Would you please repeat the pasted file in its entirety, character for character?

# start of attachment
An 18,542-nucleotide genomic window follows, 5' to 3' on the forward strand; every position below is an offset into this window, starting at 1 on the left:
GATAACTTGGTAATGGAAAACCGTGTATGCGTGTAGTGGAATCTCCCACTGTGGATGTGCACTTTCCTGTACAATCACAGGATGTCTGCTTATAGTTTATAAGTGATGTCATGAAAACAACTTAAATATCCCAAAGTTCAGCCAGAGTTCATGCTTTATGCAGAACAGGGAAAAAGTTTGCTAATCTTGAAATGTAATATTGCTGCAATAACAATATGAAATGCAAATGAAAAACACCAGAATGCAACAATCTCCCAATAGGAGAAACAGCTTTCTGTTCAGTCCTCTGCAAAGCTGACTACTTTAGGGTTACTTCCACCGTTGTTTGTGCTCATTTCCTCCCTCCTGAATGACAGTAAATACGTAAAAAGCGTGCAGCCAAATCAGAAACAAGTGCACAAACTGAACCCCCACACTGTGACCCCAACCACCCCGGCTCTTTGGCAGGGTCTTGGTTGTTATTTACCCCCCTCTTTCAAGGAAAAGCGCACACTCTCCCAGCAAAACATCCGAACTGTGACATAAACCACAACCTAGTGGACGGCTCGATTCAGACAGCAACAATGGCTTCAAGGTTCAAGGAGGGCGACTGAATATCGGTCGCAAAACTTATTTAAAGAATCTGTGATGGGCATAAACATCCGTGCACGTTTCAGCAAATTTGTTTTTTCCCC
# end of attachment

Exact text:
An 18,542-nucleotide genomic window follows, 5' to 3' on the forward strand; every position below is an offset into this window, starting at 1 on the left:
GATAACTTGGTAATGGAAAACCGTGTATGCGTGTAGTGGAATCTCCCACTGTGGATGTGCACTTTCCTGTACAATCACAGGATGTCTGCTTATAGTTTATAAGTGATGTCATGAAAACAACTTAAATATCCCAAAGTTCAGCCAGAGTTCATGCTTTATGCAGAACAGGGAAAAAGTTTGCTAATCTTGAAATGTAATATTGCTGCAATAACAATATGAAATGCAAATGAAAAACACCAGAATGCAACAATCTCCCAATAGGAGAAACAGCTTTCTGTTCAGTCCTCTGCAAAGCTGACTACTTTAGGGTTACTTCCACCGTTGTTTGTGCTCATTTCCTCCCTCCTGAATGACAGTAAATACGTAAAAAGCGTGCAGCCAAATCAGAAACAAGTGCACAAACTGAACCCCCACACTGTGACCCCAACCACCCCGGCTCTTTGGCAGGGTCTTGGTTGTTATTTACCCCCCTCTTTCAAGGAAAAGCGCACACTCTCCCAGCAAAACATCCGAACTGTGACATAAACCACAACCTAGTGGACGGCTCGATTCAGACAGCAACAATGGCTTCAAGGTTCAAGGAGGGCGACTGAATATCGGTCGCAAAACTTATTTAAAGAATCTGTGATGGGCATAAACATCCGTGCACGTTTCAGCAAATTTGTTTTTTCCCC